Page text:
A Wetherby man was today the centre of an Appeal Court test case which has resulted in a landmark ruling over the rights of the disabled to occupy areas set aside for them on public transport.
Doug Paulley, 36, won £5,500 compensation at Leeds County Court after a judge ruled that a bus company should have compelled a woman with a pram who was occupying the wheelchair space on a bus to make way for him.
But today three of the country’s top judges ruled that the County Court judge was wrong.
While they expressed sympathy for the plight of wheelchair users they held that First Group PLC – the bus company at the centre of the case – had not breached the terms of the 2010 Equality Act in failing to move the woman with the pram.
The woman’s baby was sleeping in the pram and because she would not move Mr Paulley had to wait 20 minutes for another bus and missed a train he was catching to Leeds.
Overturning the damages awards to him Lord Justice Lewison who was sitting with Lady Justice Arcen and Lord Justice Underhill said: “What is at issue is whether the bus company must have a policy to compel all other passengers to vacate the wheelchair space irrespective of the reason they are in it, on pain of being made to leave the bus if they do not, leaving no discretion to the driver.
“I have concluded that that is a step too far.”
The judges allowed an appeal by First Group PLC against a decision of Recorder Paul Isaacs at Leeds County Court in August last year in which he had held that the bus company owed wheelchair users a duty in law.
They also refused Mr Paulley of Wetherby, backed by the Equality and Human Rights Commission, permission to appeal to the Supreme Court.
Lord Lewison said the case was “not about whether non-wheelchair users should move out of the wheelchair space on a bus in order to accommodate a passenger in a wheelchair.”
He said: “Of course they would if that is possible. Nor is it about whether mothers standing in the wheelchair space with a child in a folding buggy should fold their buggies in order to make way for a wheelchair user. Of course they should if that is possible.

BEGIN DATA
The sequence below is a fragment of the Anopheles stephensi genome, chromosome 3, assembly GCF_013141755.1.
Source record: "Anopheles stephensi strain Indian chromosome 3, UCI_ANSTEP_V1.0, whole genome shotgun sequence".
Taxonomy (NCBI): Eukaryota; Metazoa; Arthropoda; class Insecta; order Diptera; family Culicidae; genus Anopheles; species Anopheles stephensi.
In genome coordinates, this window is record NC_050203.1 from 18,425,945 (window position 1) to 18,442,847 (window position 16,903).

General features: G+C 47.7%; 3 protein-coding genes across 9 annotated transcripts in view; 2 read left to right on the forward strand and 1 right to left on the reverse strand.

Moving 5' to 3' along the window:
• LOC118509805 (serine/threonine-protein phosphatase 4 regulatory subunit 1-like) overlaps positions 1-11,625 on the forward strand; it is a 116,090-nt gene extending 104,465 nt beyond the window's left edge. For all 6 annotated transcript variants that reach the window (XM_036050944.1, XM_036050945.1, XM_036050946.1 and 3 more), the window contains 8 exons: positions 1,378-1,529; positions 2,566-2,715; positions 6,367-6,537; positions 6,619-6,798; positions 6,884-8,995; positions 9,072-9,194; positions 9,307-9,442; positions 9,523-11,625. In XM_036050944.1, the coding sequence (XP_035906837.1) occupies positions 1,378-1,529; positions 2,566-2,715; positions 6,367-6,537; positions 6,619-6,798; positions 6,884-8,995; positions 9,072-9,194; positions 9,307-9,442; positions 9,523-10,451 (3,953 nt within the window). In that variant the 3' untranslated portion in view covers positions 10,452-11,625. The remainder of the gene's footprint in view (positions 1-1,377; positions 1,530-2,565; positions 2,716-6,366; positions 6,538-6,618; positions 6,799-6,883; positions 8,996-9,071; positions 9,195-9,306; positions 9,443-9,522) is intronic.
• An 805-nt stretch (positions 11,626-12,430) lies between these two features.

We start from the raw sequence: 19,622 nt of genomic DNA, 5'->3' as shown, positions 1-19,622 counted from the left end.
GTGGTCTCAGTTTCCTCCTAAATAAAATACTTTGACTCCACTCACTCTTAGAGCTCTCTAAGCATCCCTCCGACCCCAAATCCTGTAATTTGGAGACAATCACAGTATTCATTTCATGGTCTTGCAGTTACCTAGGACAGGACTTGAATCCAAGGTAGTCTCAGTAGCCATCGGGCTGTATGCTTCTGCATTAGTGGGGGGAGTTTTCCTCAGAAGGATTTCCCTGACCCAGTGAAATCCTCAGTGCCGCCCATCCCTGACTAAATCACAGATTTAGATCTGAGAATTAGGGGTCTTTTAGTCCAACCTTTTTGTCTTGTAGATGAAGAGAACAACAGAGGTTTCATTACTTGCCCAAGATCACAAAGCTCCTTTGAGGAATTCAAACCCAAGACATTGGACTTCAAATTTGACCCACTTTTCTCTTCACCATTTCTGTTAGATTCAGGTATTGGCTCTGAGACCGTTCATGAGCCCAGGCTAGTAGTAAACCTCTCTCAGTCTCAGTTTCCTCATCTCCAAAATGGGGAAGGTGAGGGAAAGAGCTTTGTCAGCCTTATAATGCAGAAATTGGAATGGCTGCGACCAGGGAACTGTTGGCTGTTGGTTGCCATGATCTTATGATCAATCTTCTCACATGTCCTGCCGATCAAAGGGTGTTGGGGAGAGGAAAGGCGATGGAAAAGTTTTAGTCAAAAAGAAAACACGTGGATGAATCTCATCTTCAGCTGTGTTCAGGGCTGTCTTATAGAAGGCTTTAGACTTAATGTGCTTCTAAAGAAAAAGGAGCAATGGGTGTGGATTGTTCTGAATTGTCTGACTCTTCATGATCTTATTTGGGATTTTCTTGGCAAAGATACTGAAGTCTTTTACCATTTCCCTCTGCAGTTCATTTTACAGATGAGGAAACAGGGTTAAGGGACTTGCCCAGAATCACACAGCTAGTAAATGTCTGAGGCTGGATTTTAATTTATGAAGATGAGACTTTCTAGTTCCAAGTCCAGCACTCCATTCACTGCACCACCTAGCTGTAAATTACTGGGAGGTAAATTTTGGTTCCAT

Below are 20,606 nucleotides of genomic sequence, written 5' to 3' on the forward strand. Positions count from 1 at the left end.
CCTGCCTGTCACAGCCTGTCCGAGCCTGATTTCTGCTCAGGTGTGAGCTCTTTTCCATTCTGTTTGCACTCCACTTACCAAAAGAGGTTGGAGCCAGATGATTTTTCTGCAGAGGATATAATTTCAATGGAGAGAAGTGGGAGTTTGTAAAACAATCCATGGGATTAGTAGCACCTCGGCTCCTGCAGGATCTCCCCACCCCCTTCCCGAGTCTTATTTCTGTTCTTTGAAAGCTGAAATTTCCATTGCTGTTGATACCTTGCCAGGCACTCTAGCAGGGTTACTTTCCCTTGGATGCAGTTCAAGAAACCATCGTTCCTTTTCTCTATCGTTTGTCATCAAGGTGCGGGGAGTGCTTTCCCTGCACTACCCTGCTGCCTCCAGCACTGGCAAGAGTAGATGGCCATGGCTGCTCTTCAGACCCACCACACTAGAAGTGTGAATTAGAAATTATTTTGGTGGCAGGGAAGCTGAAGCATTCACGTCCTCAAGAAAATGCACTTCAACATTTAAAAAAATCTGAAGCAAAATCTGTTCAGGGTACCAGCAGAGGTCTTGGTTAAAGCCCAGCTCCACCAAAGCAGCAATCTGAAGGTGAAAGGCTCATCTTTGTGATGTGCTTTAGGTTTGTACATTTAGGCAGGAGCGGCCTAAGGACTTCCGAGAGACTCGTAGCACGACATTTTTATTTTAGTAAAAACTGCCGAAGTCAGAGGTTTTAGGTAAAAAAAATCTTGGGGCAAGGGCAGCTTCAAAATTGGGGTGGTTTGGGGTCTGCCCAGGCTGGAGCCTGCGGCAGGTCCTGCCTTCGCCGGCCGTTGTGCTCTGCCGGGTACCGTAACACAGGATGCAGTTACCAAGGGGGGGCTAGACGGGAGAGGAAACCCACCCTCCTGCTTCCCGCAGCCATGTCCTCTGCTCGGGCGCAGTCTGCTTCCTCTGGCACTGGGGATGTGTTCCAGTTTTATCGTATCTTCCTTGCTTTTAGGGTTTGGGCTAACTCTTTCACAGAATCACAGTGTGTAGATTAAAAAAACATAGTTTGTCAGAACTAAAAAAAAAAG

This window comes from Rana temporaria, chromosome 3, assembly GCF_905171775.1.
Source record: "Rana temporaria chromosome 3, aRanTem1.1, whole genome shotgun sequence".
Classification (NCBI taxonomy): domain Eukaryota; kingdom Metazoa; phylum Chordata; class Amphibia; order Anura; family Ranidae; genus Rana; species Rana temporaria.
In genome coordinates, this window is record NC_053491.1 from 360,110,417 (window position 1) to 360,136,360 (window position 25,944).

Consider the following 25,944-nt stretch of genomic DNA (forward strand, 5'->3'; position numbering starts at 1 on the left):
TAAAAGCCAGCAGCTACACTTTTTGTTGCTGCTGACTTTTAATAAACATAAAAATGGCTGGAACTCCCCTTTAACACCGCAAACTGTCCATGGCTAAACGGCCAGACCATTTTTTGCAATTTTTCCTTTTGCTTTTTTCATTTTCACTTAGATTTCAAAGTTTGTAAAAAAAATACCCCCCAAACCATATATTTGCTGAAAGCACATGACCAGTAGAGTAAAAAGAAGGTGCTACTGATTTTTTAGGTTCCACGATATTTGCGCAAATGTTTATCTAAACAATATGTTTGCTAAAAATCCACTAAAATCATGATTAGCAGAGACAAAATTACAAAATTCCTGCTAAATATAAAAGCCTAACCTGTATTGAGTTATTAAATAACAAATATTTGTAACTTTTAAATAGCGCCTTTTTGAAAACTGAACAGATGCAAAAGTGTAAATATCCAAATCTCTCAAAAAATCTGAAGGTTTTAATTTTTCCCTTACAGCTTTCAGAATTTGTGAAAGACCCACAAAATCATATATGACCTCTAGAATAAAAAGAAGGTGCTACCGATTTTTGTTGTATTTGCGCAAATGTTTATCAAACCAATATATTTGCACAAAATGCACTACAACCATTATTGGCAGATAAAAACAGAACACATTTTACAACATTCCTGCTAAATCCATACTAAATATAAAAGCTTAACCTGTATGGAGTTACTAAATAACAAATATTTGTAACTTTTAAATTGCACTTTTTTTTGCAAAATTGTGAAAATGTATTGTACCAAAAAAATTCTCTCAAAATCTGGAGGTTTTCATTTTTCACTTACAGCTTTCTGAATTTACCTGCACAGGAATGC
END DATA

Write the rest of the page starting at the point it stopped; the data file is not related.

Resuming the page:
“Non wheelchair users, will normally have a choice about which part of the bus to sit or stand in. Common decency and respect for wheelchair users should mean that other passengers make way for them.”
But he said when Mr Paulley tried to board a bus in Wetherby in February 2012 the space was taken up by a mother with a sleeping baby in a pram that would not fold down.
She refused to move, forcing him to catch the next bus about 20 minutes later, meaning him missing a train connection he planned to get from Leeds.
First Bus had a policy of requesting but not ordering passengers to move for wheelchair users.
The County Court judge found that they had breached the 2010 Equality Act and that there had been discrimination.
In today’s ruling Lady Justice Arden said: “Most people today would agree that a person with a mobility impairment who has to use a wheelchair should still have access to as many opportunities as possible.”
She said Parliament required service providers to make adjustments to accommodate disabled people.
She said it was “common sense” that “the bus company must take all reasonable steps short of compelling passengers to move from the wheelchair space.”
But she said the court considered that First Group had taken all reasonable steps and Mr Paulley had never had a problem prior to this occasion.
She added: “I do not underestimate the difficulties of travel for wheelchair users, or their frustration at the pace of change.”